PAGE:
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37.6 How Round Robins Work

May 23, 2015

This is a post describing how round robins work, or rather, how our round robin worked, complete with pictures.

If you missed a while on the blog or were redirected here from elsewhere, I was included in a multi-group internet friends (twilter-twitter quilter friend) round robin quilt exchange.

One fantastic lady, Daisy of Lazy Daisy Quilts decided to put together a round robin quilt exchange and asked for signups from interested people back at the beginning of 2014.

There were enough ladies who wanted to participate that we had 3 groups: Twilter Round Robin Group A, Twilter Round Robin Group B, Twilter Round Robin Group C. Our group was Group A

Basic Definition of a Round Robin quilt exchange:

Round Robin quilts are long-term projects in which each person works on other peoples’ projects during the time of the round robin, passing along a quilt idea, fabric, and a rapidly growing partial quilt top to each participant until the quilt ends back in the original quilter’s possession.

For me, it all started off with a pattern from electric quilt, a fabric choice & then a block.

center for round robin quilt darla

Here’s the first question I am asked when talking about the round robin: How does it work?

Generally, a round robin quilt (as our group did it) is an agreement between friends or strangers and friends to work on a quilt of someone else’s with the understanding that they will work on yours in return.

My role in the round robin:

  1. I made the center of the quilt. I decided what colors to be used & original quilt direction.
  2. I selected fabrics for the quilt to use in the quilt.
  3. I provide some kind of guidelines or suggestions to the others in the group for working on the quilt.
  4. I send the quilt onto the next person in the list (in the mail or in person). I am always sending to the same next person.
  5. I receive someone else’s quilt in the mail, with their center (or more), their fabrics, their instructions. I am always receiving a quilt from the same previous person.
  6. I work through an appropriate design to add a border to the outside of the quilt. Using math, graph paper, books or websites for inspiration, sometimes electronic quilt blocks or suggestion from Electric Quilt 7 (EQ7).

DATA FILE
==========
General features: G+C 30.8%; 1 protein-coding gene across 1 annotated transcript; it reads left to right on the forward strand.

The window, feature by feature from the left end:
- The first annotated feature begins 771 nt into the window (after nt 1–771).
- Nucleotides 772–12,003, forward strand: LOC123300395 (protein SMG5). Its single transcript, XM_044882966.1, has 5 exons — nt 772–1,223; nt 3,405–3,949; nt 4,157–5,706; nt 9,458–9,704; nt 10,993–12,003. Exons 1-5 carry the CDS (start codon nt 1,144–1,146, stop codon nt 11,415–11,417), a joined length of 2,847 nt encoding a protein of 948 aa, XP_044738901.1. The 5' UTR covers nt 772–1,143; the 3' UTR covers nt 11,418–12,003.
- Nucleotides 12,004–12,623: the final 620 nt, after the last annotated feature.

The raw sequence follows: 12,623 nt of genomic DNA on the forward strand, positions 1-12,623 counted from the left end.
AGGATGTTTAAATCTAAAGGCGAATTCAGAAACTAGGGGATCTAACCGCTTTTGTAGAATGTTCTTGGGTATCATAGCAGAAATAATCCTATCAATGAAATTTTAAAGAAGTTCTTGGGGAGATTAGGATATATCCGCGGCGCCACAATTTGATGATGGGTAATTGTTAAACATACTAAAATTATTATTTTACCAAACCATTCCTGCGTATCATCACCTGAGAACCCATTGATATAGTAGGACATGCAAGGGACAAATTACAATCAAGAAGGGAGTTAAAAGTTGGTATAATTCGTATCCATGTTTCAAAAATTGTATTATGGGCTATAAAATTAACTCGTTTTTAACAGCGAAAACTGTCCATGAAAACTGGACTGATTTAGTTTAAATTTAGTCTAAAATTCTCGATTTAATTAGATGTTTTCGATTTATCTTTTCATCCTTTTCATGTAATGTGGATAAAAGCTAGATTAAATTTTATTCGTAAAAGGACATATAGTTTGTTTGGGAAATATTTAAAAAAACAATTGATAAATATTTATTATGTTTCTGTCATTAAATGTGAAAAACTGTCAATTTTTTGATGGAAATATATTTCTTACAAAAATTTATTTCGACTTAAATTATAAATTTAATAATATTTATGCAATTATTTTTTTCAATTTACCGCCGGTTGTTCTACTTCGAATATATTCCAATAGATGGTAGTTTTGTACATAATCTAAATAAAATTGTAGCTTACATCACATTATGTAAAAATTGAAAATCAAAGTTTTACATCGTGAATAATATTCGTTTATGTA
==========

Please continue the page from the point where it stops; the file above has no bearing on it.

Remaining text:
7. I follow general guidelines by the round robin coordinator for each round to help spur imagination or direct the appropriate design. Not to be used religiously with all quilts in all situations, but to help stretch each quilter, and attempt to provide harmony with the finished project.
  8. I finish my section of the new border, sometimes making changes due to size restrictions, or fabric shortages which happens because we’re not always great at figuring out in advance what fabrics others would be appealing to the general design or just underestimation. Sometimes this step also requires purchasing fabric of our own.
  9. I write down something interesting in the process in the quilt journal. (optional) I write my name on a label provided by the original quilter (optional, but fantastically helpful in the end).
  10. I send the quilt top with my new border to the same next person in line.
  11. Receive the new quilt, repeat steps 5-10 until the original quilt comes back. I have a full quilt top and a full label and journal.

Twilter Round Robin Group A final collage

 

The coordinator has a lot of decisions to make before getting the round robin started.

The round robin coordinator’s role:

  1. They decide the groups (if more than 6 want to be part of the round robin) 5-6 people seem to be a good match for this round robin.
  2. They create a deadline for each border swap.
  3. The estimate the approximate amount of each type of fabric needed to make the quilt work, suggest the amount of background fabric, focus fabric, and other fabric to be used in making of a quilt top.
  4. The estimate the sizes of each of the borders to be proportional to the space on the quilt.
  5. They create general guidelines to help direct the future quiltmakers down a path to help create a good quilt and/or to ask people to work out of their own comfort zones.
  6. They coordinate the addresses and order of each person to do the round robin.
  7. They answer general questions, help figure out if deadlines need adjusted.